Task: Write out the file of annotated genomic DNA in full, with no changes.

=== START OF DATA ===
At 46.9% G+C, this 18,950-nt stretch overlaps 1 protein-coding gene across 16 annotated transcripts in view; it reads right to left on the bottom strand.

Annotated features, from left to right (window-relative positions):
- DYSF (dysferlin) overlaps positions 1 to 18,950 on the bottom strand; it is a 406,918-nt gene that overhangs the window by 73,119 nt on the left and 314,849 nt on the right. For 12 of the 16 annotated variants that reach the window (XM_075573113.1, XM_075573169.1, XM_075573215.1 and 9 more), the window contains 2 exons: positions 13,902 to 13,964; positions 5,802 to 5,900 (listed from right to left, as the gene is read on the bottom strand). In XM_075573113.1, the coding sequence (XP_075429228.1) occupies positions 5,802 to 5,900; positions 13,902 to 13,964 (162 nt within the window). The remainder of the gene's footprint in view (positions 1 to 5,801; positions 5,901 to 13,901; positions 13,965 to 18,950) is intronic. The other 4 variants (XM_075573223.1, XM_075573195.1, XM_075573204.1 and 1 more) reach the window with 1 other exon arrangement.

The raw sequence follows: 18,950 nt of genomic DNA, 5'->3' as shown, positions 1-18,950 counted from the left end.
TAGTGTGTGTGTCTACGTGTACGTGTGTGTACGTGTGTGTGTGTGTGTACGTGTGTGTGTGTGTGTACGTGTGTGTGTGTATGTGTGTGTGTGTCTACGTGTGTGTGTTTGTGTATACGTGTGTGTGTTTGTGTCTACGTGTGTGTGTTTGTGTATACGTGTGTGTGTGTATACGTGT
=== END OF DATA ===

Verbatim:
At 46.9% G+C, this 18,950-nt stretch overlaps 1 protein-coding gene across 16 annotated transcripts in view; it reads right to left on the bottom strand.

Annotated features, from left to right (window-relative positions):
- DYSF (dysferlin) overlaps positions 1 to 18,950 on the bottom strand; it is a 406,918-nt gene that overhangs the window by 73,119 nt on the left and 314,849 nt on the right. For 12 of the 16 annotated variants that reach the window (XM_075573113.1, XM_075573169.1, XM_075573215.1 and 9 more), the window contains 2 exons: positions 13,902 to 13,964; positions 5,802 to 5,900 (listed from right to left, as the gene is read on the bottom strand). In XM_075573113.1, the coding sequence (XP_075429228.1) occupies positions 5,802 to 5,900; positions 13,902 to 13,964 (162 nt within the window). The remainder of the gene's footprint in view (positions 1 to 5,801; positions 5,901 to 13,901; positions 13,965 to 18,950) is intronic. The other 4 variants (XM_075573223.1, XM_075573195.1, XM_075573204.1 and 1 more) reach the window with 1 other exon arrangement.

The raw sequence follows: 18,950 nt of genomic DNA, 5'->3' as shown, positions 1-18,950 counted from the left end.
TAGTGTGTGTGTCTACGTGTACGTGTGTGTACGTGTGTGTGTGTGTGTACGTGTGTGTGTGTGTGTACGTGTGTGTGTGTATGTGTGTGTGTGTCTACGTGTGTGTGTTTGTGTATACGTGTGTGTGTTTGTGTCTACGTGTGTGTGTTTGTGTATACGTGTGTGTGTGTATACGTGT